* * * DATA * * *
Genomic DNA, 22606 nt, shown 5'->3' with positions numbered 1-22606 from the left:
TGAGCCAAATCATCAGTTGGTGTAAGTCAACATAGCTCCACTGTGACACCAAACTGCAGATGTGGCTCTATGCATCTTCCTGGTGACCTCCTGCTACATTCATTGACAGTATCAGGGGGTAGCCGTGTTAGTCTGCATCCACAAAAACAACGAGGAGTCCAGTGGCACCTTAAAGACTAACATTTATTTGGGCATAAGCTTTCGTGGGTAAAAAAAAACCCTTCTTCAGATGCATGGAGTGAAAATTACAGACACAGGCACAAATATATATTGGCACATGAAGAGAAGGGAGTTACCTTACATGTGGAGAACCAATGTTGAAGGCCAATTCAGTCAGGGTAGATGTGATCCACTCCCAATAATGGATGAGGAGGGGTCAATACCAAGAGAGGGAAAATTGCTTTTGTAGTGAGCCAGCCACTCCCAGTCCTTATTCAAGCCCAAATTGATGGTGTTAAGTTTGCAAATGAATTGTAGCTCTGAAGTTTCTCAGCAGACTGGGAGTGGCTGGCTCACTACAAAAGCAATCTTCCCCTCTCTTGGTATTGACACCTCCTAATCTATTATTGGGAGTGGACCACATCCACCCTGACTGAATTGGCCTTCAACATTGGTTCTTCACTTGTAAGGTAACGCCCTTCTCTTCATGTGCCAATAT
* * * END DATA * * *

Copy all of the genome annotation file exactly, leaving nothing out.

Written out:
Genomic DNA, 22606 nt, shown 5'->3' with positions numbered 1-22606 from the left:
TGAGCCAAATCATCAGTTGGTGTAAGTCAACATAGCTCCACTGTGACACCAAACTGCAGATGTGGCTCTATGCATCTTCCTGGTGACCTCCTGCTACATTCATTGACAGTATCAGGGGGTAGCCGTGTTAGTCTGCATCCACAAAAACAACGAGGAGTCCAGTGGCACCTTAAAGACTAACATTTATTTGGGCATAAGCTTTCGTGGGTAAAAAAAAACCCTTCTTCAGATGCATGGAGTGAAAATTACAGACACAGGCACAAATATATATTGGCACATGAAGAGAAGGGAGTTACCTTACATGTGGAGAACCAATGTTGAAGGCCAATTCAGTCAGGGTAGATGTGATCCACTCCCAATAATGGATGAGGAGGGGTCAATACCAAGAGAGGGAAAATTGCTTTTGTAGTGAGCCAGCCACTCCCAGTCCTTATTCAAGCCCAAATTGATGGTGTTAAGTTTGCAAATGAATTGTAGCTCTGAAGTTTCTCAGCAGACTGGGAGTGGCTGGCTCACTACAAAAGCAATCTTCCCCTCTCTTGGTATTGACACCTCCTAATCTATTATTGGGAGTGGACCACATCCACCCTGACTGAATTGGCCTTCAACATTGGTTCTTCACTTGTAAGGTAACGCCCTTCTCTTCATGTGCCAATAT